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Re: [Public WebGL] The Newly Expanded Color Space Issue

On Wed, Sep 8, 2010 at 5:48 PM, Chris Marrin <cmarrin@apple.com> wrote:
> It's time to bring this issue to a conclusion. We can't make WebGL programs correct, and we can't tell authors that we will only accept mathematically correct WebGL programs. What we CAN do is to give authors sufficient tools (given the current constraints) to give them the flexibility to do what they want with WebGL. As Adrienne and I have pointed out the only things we can do are:
> 1) Manipulate the color space of images being loaded with texImage2D. Choices are:
>        a) Convert all images to sRGB always
>        b) Convert all images to Linear always
>        c) Give a choice of which conversion to perform
> (with all choices, we also need a way to turn off all conversion and get raw pixels into the engine)

All I strongly care about is 1d (raw mode).  1a is a nice-to-have.  1c
is unnecessary but it doesn't offend me, especially if someone else
does the work.

> 2) Manipulate the color space of the drawing buffer as it is composited with the page. Choices are:
>        a) Always convert the drawing buffer as if it is sRGB into the device color space used by the compositor
>        b) Always convert the drawing buffer as if it is Linear into the device color space used by the compositor
>        c) Give a choice of which conversion to perform

I vote for 2a.  I don't particularly like 2c but again, if someone
else does the work it doesn't offend me.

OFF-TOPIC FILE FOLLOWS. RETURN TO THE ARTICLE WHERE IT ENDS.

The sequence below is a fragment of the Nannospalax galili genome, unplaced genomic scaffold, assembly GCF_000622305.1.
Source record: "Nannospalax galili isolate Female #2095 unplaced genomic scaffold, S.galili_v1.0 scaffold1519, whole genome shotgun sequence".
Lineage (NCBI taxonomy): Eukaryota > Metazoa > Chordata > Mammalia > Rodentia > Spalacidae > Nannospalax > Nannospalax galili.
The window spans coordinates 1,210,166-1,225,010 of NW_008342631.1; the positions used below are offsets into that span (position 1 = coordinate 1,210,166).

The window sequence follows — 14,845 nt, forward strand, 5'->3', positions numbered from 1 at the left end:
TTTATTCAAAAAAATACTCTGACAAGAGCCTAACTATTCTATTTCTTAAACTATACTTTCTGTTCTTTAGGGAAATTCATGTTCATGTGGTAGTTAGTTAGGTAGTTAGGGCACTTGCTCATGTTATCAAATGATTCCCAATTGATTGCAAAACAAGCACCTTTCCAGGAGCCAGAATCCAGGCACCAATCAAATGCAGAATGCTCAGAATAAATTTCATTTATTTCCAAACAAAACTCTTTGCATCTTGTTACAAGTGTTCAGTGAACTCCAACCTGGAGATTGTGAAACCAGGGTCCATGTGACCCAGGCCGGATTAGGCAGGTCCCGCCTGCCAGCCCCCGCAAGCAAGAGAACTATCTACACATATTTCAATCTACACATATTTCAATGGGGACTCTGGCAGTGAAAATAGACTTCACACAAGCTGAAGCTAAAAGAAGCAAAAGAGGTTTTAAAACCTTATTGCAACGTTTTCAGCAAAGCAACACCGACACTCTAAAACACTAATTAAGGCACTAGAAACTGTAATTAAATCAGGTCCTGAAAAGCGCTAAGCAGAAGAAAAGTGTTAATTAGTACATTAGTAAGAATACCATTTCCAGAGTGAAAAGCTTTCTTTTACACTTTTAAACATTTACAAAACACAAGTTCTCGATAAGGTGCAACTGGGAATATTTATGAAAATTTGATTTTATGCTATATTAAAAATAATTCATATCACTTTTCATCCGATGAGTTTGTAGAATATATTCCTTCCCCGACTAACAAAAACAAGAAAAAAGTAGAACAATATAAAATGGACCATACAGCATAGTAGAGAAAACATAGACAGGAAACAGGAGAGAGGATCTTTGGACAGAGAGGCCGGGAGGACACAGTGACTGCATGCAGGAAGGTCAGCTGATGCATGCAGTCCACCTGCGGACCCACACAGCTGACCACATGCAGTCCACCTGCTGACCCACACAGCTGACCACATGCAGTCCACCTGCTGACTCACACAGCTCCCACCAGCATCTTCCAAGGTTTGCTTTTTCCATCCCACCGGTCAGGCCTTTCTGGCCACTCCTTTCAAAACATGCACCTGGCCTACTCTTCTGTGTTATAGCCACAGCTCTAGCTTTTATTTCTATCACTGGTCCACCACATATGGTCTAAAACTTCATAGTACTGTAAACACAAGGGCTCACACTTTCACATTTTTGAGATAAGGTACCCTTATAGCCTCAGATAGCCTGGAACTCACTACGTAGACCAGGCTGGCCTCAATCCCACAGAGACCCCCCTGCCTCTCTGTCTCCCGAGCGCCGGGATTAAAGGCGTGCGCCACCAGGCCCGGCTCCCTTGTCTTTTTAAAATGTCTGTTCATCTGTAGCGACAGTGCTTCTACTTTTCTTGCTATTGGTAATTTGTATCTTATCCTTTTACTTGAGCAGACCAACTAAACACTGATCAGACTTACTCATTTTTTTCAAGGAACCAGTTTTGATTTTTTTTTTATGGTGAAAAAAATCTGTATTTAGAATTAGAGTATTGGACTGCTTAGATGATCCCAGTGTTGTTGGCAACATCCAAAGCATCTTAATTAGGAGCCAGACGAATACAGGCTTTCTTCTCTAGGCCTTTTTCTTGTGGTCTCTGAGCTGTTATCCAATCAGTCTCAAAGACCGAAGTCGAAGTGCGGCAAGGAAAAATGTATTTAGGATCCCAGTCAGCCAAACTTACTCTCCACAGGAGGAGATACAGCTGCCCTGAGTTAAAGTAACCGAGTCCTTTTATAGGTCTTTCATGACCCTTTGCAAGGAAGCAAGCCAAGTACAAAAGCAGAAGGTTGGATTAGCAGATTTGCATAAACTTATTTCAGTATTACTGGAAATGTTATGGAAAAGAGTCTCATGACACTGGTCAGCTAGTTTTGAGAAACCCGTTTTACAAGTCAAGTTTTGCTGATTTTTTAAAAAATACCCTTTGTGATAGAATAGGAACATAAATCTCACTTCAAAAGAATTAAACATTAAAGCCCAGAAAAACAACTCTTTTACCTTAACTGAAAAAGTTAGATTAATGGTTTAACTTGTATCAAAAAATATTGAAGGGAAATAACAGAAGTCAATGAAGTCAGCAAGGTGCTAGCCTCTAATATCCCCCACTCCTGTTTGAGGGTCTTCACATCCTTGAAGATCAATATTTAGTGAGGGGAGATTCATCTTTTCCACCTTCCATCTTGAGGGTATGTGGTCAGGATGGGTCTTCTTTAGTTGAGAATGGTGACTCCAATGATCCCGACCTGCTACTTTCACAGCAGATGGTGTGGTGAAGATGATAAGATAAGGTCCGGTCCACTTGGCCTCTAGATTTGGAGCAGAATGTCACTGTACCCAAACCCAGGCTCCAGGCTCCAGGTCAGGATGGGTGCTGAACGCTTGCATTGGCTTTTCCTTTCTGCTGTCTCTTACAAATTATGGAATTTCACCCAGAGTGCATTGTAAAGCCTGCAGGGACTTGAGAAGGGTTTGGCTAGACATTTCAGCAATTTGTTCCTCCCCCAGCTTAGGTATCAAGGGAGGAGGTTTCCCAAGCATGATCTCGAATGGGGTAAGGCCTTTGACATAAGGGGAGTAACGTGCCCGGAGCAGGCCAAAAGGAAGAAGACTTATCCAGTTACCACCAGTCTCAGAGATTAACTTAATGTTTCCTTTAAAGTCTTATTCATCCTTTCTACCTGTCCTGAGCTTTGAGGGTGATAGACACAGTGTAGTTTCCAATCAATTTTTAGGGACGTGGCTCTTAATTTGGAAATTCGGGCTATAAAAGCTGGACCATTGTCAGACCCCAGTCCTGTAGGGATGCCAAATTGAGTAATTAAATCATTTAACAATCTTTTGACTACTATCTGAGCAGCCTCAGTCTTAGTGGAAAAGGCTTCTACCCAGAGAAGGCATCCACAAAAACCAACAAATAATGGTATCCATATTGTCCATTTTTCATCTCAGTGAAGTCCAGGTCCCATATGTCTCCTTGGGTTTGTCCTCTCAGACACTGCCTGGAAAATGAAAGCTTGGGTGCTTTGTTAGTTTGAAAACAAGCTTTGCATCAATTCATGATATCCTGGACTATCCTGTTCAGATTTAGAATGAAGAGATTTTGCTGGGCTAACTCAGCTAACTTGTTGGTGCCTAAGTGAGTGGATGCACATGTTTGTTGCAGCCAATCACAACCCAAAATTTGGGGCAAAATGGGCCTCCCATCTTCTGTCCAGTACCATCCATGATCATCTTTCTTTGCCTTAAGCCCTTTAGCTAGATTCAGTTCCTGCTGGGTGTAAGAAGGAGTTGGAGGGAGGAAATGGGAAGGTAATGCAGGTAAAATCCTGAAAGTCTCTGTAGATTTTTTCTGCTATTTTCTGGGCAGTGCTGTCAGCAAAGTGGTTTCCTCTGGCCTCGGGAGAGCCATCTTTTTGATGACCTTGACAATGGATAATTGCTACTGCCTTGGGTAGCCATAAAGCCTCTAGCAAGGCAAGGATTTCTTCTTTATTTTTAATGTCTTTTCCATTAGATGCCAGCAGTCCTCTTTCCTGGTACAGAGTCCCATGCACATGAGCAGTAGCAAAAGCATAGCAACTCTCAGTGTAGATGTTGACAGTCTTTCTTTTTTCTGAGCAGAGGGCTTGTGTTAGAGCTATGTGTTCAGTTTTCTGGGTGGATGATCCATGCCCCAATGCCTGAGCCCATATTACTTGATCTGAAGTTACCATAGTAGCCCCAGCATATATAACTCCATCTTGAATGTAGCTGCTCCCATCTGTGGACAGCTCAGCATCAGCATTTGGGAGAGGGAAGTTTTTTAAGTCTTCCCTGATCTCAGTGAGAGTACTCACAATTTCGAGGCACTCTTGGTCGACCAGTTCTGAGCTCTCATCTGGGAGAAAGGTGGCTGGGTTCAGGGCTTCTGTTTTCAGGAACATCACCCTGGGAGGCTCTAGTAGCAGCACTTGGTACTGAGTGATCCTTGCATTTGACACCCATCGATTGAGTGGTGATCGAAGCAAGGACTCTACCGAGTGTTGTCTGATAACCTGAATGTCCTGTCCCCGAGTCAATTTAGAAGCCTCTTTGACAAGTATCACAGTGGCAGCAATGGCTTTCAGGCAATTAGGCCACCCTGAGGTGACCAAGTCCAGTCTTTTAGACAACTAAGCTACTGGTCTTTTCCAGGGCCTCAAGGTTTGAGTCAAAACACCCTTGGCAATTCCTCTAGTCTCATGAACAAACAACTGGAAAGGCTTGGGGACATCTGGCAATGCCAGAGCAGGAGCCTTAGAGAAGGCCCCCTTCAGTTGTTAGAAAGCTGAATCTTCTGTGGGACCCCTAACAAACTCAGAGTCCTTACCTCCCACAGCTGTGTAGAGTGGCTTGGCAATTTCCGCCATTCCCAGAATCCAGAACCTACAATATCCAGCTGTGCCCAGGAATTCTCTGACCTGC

I have an additional meta-point I'd like to make in favor of my preferences.

WebGL has operated to date on a simple and powerful guiding principle
-- bring OpenGL ES 2.0 to Javascript.  This has involved compromises
and additions in a few places, but in terms of decision making, ES 2.0
(and the relevant web standards on the other side) have been solid
focusers and guides towards what stands to be an excellent,
performant, coherent and well-specified result.

On this particular question, while it's true that ES 2.0 itself does
not specify a color space, it's also true that practically all
implementations in the real world write into sRGB device framebuffers.
 This situation is the result of conventional practice based on many
years of real world experience, coupled with sound engineering
tradeoffs.  OpenGL ES 2.0 is not perfect -- people have correctly
pointed out its (effectively) nonlinear blending and sampling behavior
under certain conditions.  So I understand the impulse to polish off
this minor blemish.

But there are other slight blemishes in OpenGL, not to mention design
decisions that might have been better taken differently.  Fortunately,
the WebGL group has kept revisionism at bay, and largely resisted the
urge to redesign what is already proven to work well.

I look at a linear output framebuffer for WebGL as the kind of
standards-group rethink that the group has successfully and admirably
avoided to date.  Technically, it's not based on any OpenGL ES 2.0
implementation experience, or any web standard.  In my opinion as a
graphics engineer, it has academic benefit but very little practical
merit.  I've sought out contrary evidence and contrary opinions, and
found very little to support it.  It's almost entirely a navel-gazing
paper exercise.

It is a poster child for a proposal that should be excluded from WebGL
1.0 and reconsidered for an extension if someone cares enough to take
it up.


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